This diagram illustrates how large single layers of GO wrinkle easily, whereas small, hard flakes don’t integrate well. Both leave gaps that weak flakes can fill. Image: Northwestern University.
This diagram illustrates how large single layers of GO wrinkle easily, whereas small, hard flakes don’t integrate well. Both leave gaps that weak flakes can fill. Image: Northwestern University.

If you want to make a super-strong material from nano-scale building blocks, then you should start with the highest quality building blocks, right? Wrong – at least when working with ‘flakes’ of graphene oxide (GO).

A new study from researchers at Northwestern University shows that better GO ‘paper’ can be made by mixing strong, solid GO flakes with weak, porous GO flakes. This finding will aid the production of higher-quality GO materials and also sheds light on a general problem in materials engineering: how to build a nano-scale material into a macroscopic material without losing its desirable properties.

"To put it in human terms, collaboration is very important," said Jiaxing Huang, a professor of materials science and engineering at Northwestern University, who led the study. "Excellent players can still make a bad team if they don't work well together. Here, we add some seemingly weaker players and they strengthen the whole team."

The research was a four-way collaboration; in addition to Huang's group, three other groups participated. These were led by: Horacio Espinosa, professor of mechanical engineering at the McCormick School of Engineering at Northwestern; SonBinh Nguyen, professor of chemistry at Northwestern; and Tae Hee Han, a former postdoc researcher at Northwestern who's now a professor of organic and nano engineering at Hanyang University in South Korea. The researchers report their findings in a paper in Nature Communications.

GO is a derivative of graphite that can be used to make the two-dimensional (2D) super material graphene. Since GO is easier to make than pristine graphene, scientists study it as a model material. It generally comes as a dispersion of tiny flakes in water; from one end to the other, each flake is only 1nm thick.

When a solution of GO flakes is poured onto a filter and the water removed, this produces a thin ‘paper’, usually a few inches in diameter with a thickness less than or equal to 40µm. Intermolecular forces hold the flakes together, nothing more.

Scientists can make strong GO in single layers, but layering the flakes into a paper form doesn't work too well. While testing the effect of holes on the strength of GO flakes, Huang and his collaborators discovered a possible solution to this problem.

Using a mixture of ammonia and hydrogen peroxide, the researchers chemically ‘etched’ holes in the GO flakes. Flakes left soaking for one to three hours were drastically weaker than un-etched flakes. After five hours of soaking, the flakes became so weak they couldn't be measured.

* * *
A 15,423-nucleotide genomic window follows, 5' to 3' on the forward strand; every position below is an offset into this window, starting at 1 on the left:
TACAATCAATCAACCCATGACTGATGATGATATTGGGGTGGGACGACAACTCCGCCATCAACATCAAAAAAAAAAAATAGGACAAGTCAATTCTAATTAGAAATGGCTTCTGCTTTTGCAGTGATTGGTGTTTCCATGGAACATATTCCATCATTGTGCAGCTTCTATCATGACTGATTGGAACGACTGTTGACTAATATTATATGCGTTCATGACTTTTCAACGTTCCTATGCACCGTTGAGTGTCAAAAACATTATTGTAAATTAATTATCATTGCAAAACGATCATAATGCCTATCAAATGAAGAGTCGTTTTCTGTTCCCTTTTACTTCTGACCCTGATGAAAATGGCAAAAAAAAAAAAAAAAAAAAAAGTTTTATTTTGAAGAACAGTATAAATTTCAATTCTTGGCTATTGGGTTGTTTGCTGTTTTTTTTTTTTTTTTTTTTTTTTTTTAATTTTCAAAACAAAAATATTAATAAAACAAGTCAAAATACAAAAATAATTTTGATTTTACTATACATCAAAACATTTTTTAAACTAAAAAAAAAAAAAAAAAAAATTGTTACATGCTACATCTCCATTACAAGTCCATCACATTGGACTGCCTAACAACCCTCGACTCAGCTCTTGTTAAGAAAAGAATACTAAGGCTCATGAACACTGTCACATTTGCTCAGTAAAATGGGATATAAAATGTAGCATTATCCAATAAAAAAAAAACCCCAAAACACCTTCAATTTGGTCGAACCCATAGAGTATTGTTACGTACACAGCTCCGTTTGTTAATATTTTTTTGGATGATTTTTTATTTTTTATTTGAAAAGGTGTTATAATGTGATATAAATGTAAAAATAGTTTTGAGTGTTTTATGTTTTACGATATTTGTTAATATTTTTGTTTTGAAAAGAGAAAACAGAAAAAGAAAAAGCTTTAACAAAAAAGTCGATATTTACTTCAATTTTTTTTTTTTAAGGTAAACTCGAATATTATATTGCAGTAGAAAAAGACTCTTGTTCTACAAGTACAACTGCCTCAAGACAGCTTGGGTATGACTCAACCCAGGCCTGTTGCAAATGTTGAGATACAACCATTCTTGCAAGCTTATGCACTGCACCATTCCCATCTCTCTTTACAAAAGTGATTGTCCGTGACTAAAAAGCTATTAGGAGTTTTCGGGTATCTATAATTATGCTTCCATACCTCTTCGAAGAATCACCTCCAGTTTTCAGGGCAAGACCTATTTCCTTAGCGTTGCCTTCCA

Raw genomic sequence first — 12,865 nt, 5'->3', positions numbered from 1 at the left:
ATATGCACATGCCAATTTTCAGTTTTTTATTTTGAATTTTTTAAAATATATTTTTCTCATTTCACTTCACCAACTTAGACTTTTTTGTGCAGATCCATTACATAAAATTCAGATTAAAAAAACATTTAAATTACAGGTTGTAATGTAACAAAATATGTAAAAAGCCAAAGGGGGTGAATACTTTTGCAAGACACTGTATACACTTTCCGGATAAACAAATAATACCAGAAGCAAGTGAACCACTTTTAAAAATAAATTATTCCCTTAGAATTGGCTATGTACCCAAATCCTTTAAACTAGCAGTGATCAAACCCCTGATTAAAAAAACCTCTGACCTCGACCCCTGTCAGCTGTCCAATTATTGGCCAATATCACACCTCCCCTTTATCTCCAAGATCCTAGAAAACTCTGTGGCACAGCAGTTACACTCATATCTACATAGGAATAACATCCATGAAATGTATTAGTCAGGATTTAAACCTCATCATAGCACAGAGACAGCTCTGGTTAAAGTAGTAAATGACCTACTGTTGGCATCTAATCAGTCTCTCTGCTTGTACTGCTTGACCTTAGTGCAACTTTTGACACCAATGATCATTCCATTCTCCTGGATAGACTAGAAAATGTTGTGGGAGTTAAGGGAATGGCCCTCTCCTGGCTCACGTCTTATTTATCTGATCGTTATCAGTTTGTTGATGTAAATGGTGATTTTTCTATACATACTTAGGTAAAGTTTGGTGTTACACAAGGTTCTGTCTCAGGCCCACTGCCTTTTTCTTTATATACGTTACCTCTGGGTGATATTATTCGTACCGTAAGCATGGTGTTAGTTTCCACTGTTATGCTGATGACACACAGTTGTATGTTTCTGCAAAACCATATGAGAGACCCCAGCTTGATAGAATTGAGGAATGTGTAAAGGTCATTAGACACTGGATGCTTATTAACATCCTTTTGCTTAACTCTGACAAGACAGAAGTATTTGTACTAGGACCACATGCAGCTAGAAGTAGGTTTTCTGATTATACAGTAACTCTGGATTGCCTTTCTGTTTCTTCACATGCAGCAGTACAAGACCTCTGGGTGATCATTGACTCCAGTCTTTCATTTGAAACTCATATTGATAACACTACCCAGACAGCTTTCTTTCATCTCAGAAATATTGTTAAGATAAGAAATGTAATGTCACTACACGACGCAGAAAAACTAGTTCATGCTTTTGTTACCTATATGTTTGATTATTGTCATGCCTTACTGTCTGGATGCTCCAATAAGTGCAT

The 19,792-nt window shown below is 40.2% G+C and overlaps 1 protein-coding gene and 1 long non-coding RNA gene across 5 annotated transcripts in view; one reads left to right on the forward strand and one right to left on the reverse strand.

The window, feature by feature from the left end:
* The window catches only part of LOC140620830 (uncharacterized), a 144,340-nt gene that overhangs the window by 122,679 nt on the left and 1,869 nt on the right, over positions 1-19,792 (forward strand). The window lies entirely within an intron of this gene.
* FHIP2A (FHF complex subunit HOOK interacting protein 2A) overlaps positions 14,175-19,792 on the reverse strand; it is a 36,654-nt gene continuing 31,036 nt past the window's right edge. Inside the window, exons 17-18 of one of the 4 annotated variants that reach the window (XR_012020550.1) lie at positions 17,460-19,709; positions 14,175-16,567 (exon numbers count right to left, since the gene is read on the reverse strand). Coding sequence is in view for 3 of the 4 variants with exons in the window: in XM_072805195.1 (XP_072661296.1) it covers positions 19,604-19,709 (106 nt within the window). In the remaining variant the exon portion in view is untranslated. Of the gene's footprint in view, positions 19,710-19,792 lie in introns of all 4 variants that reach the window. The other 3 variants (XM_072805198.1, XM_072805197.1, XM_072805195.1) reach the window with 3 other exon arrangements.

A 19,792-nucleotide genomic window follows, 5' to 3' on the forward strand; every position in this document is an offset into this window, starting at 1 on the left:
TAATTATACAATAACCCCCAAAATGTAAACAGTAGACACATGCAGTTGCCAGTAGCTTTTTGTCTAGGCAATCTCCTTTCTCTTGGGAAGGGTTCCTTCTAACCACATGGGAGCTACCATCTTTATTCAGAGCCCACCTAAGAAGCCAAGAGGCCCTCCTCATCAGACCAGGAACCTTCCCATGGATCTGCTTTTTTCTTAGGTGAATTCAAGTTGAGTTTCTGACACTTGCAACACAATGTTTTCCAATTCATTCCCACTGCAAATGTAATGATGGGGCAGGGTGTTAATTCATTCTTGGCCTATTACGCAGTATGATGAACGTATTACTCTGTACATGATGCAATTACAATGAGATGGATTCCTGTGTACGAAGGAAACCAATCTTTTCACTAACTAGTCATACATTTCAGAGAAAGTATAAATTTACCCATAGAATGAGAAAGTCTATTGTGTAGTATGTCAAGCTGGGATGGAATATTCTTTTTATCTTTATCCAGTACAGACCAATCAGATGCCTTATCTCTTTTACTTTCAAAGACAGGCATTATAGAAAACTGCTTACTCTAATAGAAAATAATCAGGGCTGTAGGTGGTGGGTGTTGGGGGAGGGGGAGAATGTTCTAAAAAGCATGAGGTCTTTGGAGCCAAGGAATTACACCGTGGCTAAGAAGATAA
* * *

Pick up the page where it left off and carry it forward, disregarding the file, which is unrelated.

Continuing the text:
Then, the team found something surprising: paper made from the weakened flakes was stronger than expected. At the single-layer level, one-hour-etched porous flakes, for example, were 70% weaker than solid flakes, but paper made from those flakes was only 10% weaker than paper made from solid flakes.

Things got even more interesting when the team mixed solid and porous flakes together, Huang said. Instead of weakening the paper made solely from solid flakes, the addition of 10% or 25% of the weakest flakes strengthened it by about 95% and 70%, respectively.

If GO sheets can be likened to aluminum foil, Huang explained, making GO paper is just like stacking the foil up to make a thick aluminum slab. If you start with large sheets of aluminum foil, chances are good that many will wrinkle, impeding tight packing between sheets. On the other hand, smaller sheets don't wrinkle as easily. They pack together well but create tight stacks that don't integrate well with other tight stacks, creating voids within the aluminium slab or GO paper where it can easily break.

"Weak flakes warp to fill in those voids, which improves the distribution of forces throughout the material," Huang said. "It's a reminder that the strength of individual units is only part of the equation; effective connection and stress distribution is equally important."

This finding will be directly applicable to other 2D materials, like graphene, Huang said, and will also lead to the design of higher-quality GO products. He hopes to test it out on GO fibers next.

This story is adapted from material from Northwestern University, with editorial changes made by Materials Today. The views expressed in this article do not necessarily represent those of Elsevier. Link to original source.